Hong Kong Linked Exchange Rate System

The just-released U.S. inflation data for April exceeded expectations. After the announcement, another news mentioned that the Hong Kong dollar hit the weak-side convertibility guarantee for the first time since 2019. So what is a weak-side redemption guarantee?

Hong Kong Linked Exchange Rate System

Hong Kong’s linked exchange rate system is the backbone of Hong Kong’s monetary and financial stability. It has been implemented in Hong Kong since October 17, 1983. Through a rigorous, stable and transparent currency board system, the exchange rate of the Hong Kong dollar has remained stable at 7.75 to 7.85 Hong Kong dollars to 1 US dollar within the range.

The linked exchange system in Hong Kong belongs to the currency board system and has the following characteristics:

Under the currency board system,

The Monetary Base is fully backed by U.S. dollar assets, and any movement in the Monetary Base must be fully matched by a corresponding change in U.S. dollar assets at a constant exchange rate.

The HKMA provides a convertibility guarantee, promising to sell Hong Kong dollars at the strong-side convertibility guarantee level of HK$7.75 to US$1 at the bank’s request, and to buy Hong Kong dollars at the bank’s request at the weak-side convertibility guarantee level of HK$7.85 to US$1.

The HKMA maintains the stability of the exchange rate of the Hong Kong dollar through an automatic interest rate adjustment mechanism and a firm commitment to honour the convertibility guarantee.

Funds flowing into Hong Kong dollars: If the market demand for Hong Kong dollars exceeds the supply, and the market exchange rate strengthens to the strong-side convertibility guarantee exchange rate of 7.75 Hong Kong dollars to 1 US dollar, the HKMA is ready to sell Hong Kong dollars and buy US dollars to banks at any time, so that the total balance ( A component of the monetary base) and the Hong Kong dollar interest rate fell, which brought the Hong Kong dollar exchange rate back from the strong-side convertibility guarantee rate level to the conversion range of 7.75 to 7.85.

Outflows of Hong Kong dollars: If the oversupply of Hong Kong dollars weakens the market exchange rate to the weak-side convertibility guarantee rate of HK$7.85 to US$1, the HKMA stands ready to buy Hong Kong dollars from banks, reducing the aggregate balance (a component of the monetary base) and Pushing up the Hong Kong dollar interest rate, the Hong Kong dollar exchange rate will then return to the exchange rate range from the weak-side exchange guarantee exchange rate level.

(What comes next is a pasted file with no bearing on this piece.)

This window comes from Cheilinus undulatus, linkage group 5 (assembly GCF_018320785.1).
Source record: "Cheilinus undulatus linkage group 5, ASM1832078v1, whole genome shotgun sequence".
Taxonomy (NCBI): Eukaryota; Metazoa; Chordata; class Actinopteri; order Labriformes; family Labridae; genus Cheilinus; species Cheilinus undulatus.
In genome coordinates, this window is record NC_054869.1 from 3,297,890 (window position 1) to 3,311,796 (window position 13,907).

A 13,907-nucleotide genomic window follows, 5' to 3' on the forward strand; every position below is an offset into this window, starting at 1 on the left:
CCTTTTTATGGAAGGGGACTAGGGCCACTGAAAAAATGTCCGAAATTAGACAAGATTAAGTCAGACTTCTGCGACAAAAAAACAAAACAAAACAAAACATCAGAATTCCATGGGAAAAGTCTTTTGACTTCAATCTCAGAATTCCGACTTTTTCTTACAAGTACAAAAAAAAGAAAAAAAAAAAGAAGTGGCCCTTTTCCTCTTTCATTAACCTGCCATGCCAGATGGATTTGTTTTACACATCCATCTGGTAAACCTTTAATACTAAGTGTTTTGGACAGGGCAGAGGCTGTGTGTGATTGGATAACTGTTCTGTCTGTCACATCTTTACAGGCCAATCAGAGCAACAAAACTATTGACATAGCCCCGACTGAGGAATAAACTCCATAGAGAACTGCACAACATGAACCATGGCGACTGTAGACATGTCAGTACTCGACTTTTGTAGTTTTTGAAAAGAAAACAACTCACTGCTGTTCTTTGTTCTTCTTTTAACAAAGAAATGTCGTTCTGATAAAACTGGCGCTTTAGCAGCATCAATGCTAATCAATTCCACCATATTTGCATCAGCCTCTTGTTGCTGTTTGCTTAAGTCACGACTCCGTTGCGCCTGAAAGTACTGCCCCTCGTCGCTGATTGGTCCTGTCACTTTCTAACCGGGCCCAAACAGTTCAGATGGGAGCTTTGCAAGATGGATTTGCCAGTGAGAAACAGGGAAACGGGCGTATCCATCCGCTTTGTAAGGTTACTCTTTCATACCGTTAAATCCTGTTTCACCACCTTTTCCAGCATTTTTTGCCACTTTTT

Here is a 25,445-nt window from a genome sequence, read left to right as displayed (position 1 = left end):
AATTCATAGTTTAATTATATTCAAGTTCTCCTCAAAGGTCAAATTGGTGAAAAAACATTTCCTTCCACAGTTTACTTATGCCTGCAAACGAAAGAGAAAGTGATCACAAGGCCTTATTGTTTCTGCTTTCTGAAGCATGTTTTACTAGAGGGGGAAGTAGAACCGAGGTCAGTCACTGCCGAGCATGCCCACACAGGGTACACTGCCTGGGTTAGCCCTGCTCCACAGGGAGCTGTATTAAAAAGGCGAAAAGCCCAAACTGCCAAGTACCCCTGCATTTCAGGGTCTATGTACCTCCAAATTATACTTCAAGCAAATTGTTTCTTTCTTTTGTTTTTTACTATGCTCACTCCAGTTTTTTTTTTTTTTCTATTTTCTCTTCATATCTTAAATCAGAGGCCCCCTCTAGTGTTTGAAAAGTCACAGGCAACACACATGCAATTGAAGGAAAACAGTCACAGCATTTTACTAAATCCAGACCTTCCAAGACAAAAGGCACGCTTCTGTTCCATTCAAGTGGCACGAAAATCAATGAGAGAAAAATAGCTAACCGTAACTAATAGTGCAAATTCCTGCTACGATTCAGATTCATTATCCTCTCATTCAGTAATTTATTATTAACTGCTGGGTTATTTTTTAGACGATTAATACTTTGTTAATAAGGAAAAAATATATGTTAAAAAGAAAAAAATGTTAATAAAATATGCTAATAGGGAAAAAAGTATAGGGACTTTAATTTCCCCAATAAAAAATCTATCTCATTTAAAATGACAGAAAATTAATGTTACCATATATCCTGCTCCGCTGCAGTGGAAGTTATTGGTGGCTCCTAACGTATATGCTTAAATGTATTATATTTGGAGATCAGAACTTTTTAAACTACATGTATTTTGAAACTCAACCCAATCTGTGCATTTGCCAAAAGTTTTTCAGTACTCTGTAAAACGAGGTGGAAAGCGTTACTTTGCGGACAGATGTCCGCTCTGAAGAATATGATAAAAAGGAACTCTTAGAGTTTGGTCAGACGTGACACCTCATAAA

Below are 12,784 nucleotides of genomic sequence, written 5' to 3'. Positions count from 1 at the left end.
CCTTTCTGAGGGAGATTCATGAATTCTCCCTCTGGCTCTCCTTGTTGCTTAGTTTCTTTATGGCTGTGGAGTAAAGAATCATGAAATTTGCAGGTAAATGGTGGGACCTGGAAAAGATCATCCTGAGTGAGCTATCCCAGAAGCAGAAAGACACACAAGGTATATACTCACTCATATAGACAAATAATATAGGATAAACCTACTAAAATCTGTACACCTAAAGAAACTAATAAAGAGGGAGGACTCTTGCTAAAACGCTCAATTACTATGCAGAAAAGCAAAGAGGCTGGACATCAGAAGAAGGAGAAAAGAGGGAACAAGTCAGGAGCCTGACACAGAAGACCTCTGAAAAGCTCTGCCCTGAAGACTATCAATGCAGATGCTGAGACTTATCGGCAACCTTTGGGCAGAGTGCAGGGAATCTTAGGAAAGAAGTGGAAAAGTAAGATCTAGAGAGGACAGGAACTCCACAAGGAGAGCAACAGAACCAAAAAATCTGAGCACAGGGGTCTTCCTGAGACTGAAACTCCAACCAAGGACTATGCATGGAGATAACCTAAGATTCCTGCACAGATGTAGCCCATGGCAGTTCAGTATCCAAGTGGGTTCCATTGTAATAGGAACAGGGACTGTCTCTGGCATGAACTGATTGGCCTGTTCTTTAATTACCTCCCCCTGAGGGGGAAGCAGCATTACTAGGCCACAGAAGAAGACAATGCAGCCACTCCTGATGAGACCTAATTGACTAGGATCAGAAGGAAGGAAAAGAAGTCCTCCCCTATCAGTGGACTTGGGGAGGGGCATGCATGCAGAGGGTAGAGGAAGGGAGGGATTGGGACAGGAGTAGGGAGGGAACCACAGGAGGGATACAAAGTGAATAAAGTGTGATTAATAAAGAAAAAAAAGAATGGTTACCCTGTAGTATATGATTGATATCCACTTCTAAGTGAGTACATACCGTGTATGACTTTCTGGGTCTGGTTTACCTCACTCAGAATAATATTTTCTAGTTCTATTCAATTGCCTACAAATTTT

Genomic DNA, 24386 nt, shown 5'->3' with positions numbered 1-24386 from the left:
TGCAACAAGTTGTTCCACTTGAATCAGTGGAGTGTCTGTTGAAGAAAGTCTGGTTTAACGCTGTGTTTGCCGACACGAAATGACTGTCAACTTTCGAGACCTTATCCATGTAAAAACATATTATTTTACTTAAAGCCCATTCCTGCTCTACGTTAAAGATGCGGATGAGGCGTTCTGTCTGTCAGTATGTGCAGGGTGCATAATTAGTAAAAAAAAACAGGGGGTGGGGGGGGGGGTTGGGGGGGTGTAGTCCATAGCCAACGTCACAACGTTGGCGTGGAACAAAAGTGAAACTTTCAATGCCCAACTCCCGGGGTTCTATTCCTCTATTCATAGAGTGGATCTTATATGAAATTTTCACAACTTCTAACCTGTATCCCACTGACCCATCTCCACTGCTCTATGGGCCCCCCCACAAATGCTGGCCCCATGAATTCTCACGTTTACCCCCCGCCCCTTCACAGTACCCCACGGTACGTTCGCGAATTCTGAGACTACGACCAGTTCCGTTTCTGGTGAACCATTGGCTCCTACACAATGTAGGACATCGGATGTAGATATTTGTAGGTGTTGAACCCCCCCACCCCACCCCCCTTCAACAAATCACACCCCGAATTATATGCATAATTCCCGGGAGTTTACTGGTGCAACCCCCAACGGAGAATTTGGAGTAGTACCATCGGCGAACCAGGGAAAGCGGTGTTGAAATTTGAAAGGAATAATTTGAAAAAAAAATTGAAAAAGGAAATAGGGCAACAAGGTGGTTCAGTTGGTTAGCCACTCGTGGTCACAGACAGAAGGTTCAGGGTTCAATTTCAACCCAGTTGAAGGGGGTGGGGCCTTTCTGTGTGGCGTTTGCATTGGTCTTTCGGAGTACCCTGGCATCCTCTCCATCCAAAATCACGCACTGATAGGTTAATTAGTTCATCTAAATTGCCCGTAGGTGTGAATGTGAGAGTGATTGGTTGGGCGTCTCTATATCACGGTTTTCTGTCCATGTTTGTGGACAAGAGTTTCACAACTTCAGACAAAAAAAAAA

Reform History

Looking back on history, Hong Kong’s monetary policy has undergone several rounds of reforms, from the silver standard, the pound standard, the fixed exchange rate to the dollar, and the free floating until today’s linked exchange rate system:

silver standard

1863: The Hong Kong government proclaimed the silver dollar as legal tender, thus establishing a silver-standard monetary system: the currency is equivalent to silver and can be exchanged for silver.

Sterling Standard

December 1935: The global silver crisis, the Hong Kong government announced to abandon the silver standard and pegged the Hong Kong dollar to the British pound at 16 Hong Kong dollars to 1 British pound.

November 1967: The British pound depreciates sharply, and the exchange rate between the Hong Kong dollar and the British pound is adjusted to 14.55 Hong Kong dollars to 1 pound.

U.S. dollar pegged at a fixed exchange rate

July 1972: The Hong Kong dollar was pegged to the US dollar, and the exchange rate was set at HK$5.65 per US dollar, and the intervention range was ±2.25% of the core exchange rate.

February 1973: The official exchange rate of the Hong Kong dollar was changed to HK$5.085 per US dollar.

free float

November 1974: Markets lose confidence in the dollar, leading to the collapse of the Bretton Woods system. The Hong Kong dollar began to float freely.

Linked Exchange Rate System

October 17, 1983: Hong Kong began to implement the currency board arrangement, the Hong Kong dollar was pegged to the US dollar, and the exchange rate was set at 7.8 Hong Kong dollars per US dollar.

The formulation and closure of each system has the ebb and flow of an era lurking behind it.

This article is reprinted from: https://hijiangtao.github.io/2022/05/11/Linked-Exchange-Rate-System/
This site is for inclusion only, and the copyright belongs to the original author.

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